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EU-Russia Energy Relations

The Russian Federation and the European Union are natural partners in the energy sector.

The Russian Federation is the 3rd biggest world trade partner of the EU. Energy represents 65% of total EU imports from Russia. Russia is the biggest oil, gas, uranium and coal importer to the EU. In 2007, 44.5% of total EU’s gas imports (150bcm), 33.05% of total EU’s crude oil imports, and 26% of total EU coal imports came from Russia. In total, around 24% of total EU gas sources are originating from Russia. In general, energy dependency varies significantly between different Member States / regions in the EU.

The EU is by far the largest trade partner of the Russian Federation: 45% of Russia imports originate from the EU, and 55% of its exports go to the EU, including 88% of Russia's total oil exports, 70% of its gas exports and 50% of its coal exports. The export of raw materials to the EU represents around 40% of the Russian budget, and the EU represents 80% of cumulative foreign investments in Russia.

Based on this mutual interdependency and common interest, the EU and Russia have developed a close energy partnership and have launched in 2000 an EU-Russia Energy Dialogue.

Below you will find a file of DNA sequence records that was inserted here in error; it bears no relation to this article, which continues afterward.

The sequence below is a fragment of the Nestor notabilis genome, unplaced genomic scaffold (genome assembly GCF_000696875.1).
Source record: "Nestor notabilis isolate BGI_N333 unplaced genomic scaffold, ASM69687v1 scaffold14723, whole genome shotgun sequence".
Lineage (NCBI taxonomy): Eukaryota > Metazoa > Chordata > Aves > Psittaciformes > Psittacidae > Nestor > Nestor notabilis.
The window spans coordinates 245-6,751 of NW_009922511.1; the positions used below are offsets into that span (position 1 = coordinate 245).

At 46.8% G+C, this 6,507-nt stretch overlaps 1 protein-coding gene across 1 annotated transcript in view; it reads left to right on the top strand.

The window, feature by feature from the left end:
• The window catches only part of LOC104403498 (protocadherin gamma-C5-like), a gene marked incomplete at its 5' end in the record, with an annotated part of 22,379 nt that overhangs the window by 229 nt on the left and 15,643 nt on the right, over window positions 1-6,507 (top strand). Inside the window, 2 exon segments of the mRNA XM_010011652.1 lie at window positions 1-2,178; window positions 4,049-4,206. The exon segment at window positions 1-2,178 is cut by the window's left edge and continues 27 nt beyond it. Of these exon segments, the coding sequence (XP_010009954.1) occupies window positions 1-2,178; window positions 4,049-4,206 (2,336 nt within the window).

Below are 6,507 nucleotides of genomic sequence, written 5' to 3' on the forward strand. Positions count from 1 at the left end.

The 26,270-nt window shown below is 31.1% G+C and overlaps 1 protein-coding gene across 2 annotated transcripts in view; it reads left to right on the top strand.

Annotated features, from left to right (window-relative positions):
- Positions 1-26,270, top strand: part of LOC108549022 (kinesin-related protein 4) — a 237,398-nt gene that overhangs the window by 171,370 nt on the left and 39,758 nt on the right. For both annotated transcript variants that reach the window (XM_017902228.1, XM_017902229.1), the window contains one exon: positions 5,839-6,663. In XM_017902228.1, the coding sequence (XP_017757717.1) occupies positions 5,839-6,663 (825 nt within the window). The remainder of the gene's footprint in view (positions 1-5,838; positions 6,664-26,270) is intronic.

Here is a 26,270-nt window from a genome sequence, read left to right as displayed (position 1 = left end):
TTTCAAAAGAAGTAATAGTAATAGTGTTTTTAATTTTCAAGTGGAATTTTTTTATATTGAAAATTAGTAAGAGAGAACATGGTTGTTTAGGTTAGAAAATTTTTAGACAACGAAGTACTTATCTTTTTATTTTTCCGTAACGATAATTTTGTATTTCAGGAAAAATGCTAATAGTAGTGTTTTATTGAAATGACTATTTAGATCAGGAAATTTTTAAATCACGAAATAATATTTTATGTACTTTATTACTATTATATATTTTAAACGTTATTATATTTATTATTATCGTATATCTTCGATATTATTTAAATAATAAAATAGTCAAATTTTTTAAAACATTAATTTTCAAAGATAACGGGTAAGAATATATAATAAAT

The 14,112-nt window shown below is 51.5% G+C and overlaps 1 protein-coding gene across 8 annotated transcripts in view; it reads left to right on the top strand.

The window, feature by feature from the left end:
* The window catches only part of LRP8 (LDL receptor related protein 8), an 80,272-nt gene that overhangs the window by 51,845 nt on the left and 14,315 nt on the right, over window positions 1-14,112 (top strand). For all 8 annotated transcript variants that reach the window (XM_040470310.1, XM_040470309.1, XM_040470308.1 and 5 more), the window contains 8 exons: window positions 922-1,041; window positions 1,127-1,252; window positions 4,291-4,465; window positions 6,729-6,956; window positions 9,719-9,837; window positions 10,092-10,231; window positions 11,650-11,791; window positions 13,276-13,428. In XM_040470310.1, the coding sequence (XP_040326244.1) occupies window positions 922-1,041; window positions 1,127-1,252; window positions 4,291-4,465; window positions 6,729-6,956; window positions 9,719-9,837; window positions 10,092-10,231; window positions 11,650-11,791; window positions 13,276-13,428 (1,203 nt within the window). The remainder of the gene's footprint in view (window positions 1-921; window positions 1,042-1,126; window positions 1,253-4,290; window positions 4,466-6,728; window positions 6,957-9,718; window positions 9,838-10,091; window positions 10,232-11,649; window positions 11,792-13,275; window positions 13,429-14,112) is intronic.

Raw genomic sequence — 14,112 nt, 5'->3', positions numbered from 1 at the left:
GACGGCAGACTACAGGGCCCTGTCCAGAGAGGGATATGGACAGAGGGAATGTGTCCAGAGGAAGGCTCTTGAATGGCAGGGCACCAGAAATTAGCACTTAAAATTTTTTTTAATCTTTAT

The energy partnership aims at improving the investment opportunities in the energy sector to ensure continued energy production, to secure and expand transportation infrastructure as well as to improve their environmental impact. Other important objectives are to encourage the opening up of energy markets, to facilitate the market penetration of more environmentally friendly technologies and energy resources, and to promote energy efficiency and energy savings on the way to a low-carbon economy.

In particular following the gas crisis from 2009, it is essential to reinforce mutual confidence and to establish a strong and stable legal framework for EU-Russia energy relations. The EU and Russia in 2007 launched negotiations on a new comprehensive EU-Russia Agreement where energy provisions are an important part of the discussions.

In November 2009, the Commission and the Russian government signed an "Early Warning Mechanism" [link] to ensure rapid communication and to prevent further supply interruptions in the field of gas, oil or electricity.

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